Minatamis na Saging
- 6 pieces plantain banana each cut into 3 parts diagonally
- 1 cup brown sugar
- 1 ½ cups water
- 1 teaspoon vanilla extract optional
- ¼ teaspoon salt optional
- 1 cup cooked tapioca pearls optional
- 1 can evaporated milk optional
- In a saucepan, bring water to a boil. Add sugar and salt, stirring continuously until completely dissolved.
- Add optional vanilla extract, bring to a boil, then reduce heat to medium. Let it simmer for a delightful 10 minutes.
- Introduce the plantain bananas, cover, and continue cooking for another 10 minutes until the bananas are tender, and the syrup has thickened.
- For an extra burst of texture, you can add cooked tapioca pearls before removing from heat. Let it cool down to room temperature or chill before serving.
- Optional: When serving, add ice cubes or crushed ice to each bowl and pour in some evaporated milk.
Details Behind My Minatamis na Saging Recipe
Minatamis na Saging Recipe – What exactly is minatamis na saging other than a snack featuring plantain? Minatamis na saging, or sweetened banana, is a delicious Filipino dessert made with chopped saba bananas in a sweet syrup called arnibal. The syrup is a mix of muscovado sugar and water, with a hint of salt and the option of pandan leaf or vanilla extract for added flavor.
This versatile treat can include ingredients like sweet potato, sago, or jackfruit. It can be enjoyed on its own or as part of other desserts, and when served over milk and shaved ice, it becomes saba con yelo, offering a refreshing dessert experience. Some people also make a variation called ginataang saba by cooking the dish with coconut milk.
If you are curious what sabo tastes like, it has a mild sweetness complemented by a subtle tartness. The intriguing aspect of Saba unfolds when it is cooked in syrup and subsequently cooled, revealing a surprisingly firm texture that may catch first-time Saba eaters off guard.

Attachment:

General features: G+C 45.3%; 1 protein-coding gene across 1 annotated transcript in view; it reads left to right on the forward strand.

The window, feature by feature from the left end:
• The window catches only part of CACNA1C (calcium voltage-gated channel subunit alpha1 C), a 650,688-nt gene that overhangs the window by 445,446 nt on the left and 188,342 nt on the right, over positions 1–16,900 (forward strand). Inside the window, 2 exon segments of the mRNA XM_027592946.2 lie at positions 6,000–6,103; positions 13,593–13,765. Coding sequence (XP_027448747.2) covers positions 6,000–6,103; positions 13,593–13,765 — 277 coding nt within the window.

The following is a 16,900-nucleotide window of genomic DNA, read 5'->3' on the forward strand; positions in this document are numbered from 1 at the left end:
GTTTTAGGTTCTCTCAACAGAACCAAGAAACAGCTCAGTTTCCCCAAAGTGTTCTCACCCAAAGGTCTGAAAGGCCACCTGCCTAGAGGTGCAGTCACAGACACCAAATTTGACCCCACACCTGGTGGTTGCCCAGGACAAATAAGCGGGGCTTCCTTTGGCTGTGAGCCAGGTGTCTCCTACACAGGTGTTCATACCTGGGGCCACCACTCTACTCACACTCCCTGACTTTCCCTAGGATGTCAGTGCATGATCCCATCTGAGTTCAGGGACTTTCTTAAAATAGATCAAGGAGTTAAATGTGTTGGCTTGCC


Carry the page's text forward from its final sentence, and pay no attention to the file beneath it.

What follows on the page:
Other Options for My Minatamis na Saging Recipe
There are several things you can do with Minatamis na Saging. One simple option is adding milk and crushed ice to make Saba con Yelo. If you want a vegan alternative, you can use non-dairy milk like coconut milk. Minatamis na Saging is also great in Halo-Halo. For a yummy twist, you can use it in pies or make Turon by chopping it up—some like using raw saba for Turon. But you can also explore other variations for the dish such as ube turon.
Other Filipino Desserts with Banana
If you want to try another dessert that starts sabo and is simple to make, you should try nilupak na saging. Nilupak na Saging is a variation of the Filipino snack known as nilupak. In general, nilupak snacks are created by mashing or pounding starchy foods mixed with coconut milk and sugar, with alternatives like condensed milk and butter. There are various types of nilupak across different regions, usually served on banana leaves and topped with grated young coconut. The term nilupak specifically applies to versions made with mashed cassava or saba bananas.
Another option is maruya. Maruya is a Filipino snack made by dipping saba bananas in batter, frying them until golden, and coating them with sugar. Even though it may look indulgent, Maruya can actually be a surprisingly healthy treat. The size of the saba bananas affects the shape of the fritters, adding a bit of variety to this delightful Filipino snack.
Other Desserts with Fruit
Do you want to try other desserts featuring a type of fruit. One option to try is ginataang bilo bilo. Ginataang Bilo bilo is a sweet stew made with small glutinous balls in coconut milk and sugar. These balls are made from sticky rice flour mixed with water. The dish also includes jackfruit, saba bananas, various tubers, and tapioca pearls. It goes by the name bilo bilo in general. This dessert originated in Tuguegarao City, Cagayan, located on Luzon Island in the Philippines. Different regions have their own recipe variations; some include young coconut meat, and others add pandan leaves for flavor. Bilo-bilo is usually eaten hot but can also be enjoyed cold after refrigeration.
For something simpler, you can try Bukayo. Bukayo, a traditional Filipino sweet, is crafted from young coconut meat and sugar. The making of bukayo involves simmering coconut strings in a caramelized syrup, created from coconut water and ‘panutsa de bao’/’sinakob,’ a type of raw sugar. The resulting mixture is shaped into round patties or balls and left to dry, achieving a delightful chewiness in the process.
To conclude, there are several types of Filipino desserts featuring a variety of fruits. No matter the fruit, there is more than one way to enjoy it.